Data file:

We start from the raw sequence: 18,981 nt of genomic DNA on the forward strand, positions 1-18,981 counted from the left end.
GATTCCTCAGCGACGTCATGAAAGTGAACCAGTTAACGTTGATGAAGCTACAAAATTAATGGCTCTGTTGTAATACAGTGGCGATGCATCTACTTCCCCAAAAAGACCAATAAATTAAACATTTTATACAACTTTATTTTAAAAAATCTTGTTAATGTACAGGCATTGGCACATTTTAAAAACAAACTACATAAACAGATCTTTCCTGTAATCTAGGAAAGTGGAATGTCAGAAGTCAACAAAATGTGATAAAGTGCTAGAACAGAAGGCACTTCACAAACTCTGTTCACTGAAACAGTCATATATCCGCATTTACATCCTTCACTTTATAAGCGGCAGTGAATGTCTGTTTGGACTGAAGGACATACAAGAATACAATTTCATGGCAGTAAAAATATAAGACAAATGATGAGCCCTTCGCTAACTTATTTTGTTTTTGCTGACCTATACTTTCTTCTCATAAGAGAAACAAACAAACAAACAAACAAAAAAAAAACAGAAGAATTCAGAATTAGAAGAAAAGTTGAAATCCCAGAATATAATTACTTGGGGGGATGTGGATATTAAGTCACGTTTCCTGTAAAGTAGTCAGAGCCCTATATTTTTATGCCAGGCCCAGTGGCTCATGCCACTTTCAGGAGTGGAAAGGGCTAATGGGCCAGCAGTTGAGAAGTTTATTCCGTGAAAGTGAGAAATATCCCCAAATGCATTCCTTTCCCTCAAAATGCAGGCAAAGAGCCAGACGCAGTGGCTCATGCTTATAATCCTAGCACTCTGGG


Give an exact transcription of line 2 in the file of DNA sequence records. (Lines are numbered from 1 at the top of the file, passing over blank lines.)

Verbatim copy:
GATTCCTCAGCGACGTCATGAAAGTGAACCAGTTAACGTTGATGAAGCTACAAAATTAATGGCTCTGTTGTAATACAGTGGCGATGCATCTACTTCCCCAAAAAGACCAATAAATTAAACATTTTATACAACTTTATTTTAAAAAATCTTGTTAATGTACAGGCATTGGCACATTTTAAAAACAAACTACATAAACAGATCTTTCCTGTAATCTAGGAAAGTGGAATGTCAGAAGTCAACAAAATGTGATAAAGTGCTAGAACAGAAGGCACTTCACAAACTCTGTTCACTGAAACAGTCATATATCCGCATTTACATCCTTCACTTTATAAGCGGCAGTGAATGTCTGTTTGGACTGAAGGACATACAAGAATACAATTTCATGGCAGTAAAAATATAAGACAAATGATGAGCCCTTCGCTAACTTATTTTGTTTTTGCTGACCTATACTTTCTTCTCATAAGAGAAACAAACAAACAAACAAACAAAAAAAAAACAGAAGAATTCAGAATTAGAAGAAAAGTTGAAATCCCAGAATATAATTACTTGGGGGGATGTGGATATTAAGTCACGTTTCCTGTAAAGTAGTCAGAGCCCTATATTTTTATGCCAGGCCCAGTGGCTCATGCCACTTTCAGGAGTGGAAAGGGCTAATGGGCCAGCAGTTGAGAAGTTTATTCCGTGAAAGTGAGAAATATCCCCAAATGCATTCCTTTCCCTCAAAATGCAGGCAAAGAGCCAGACGCAGTGGCTCATGCTTATAATCCTAGCACTCTGGG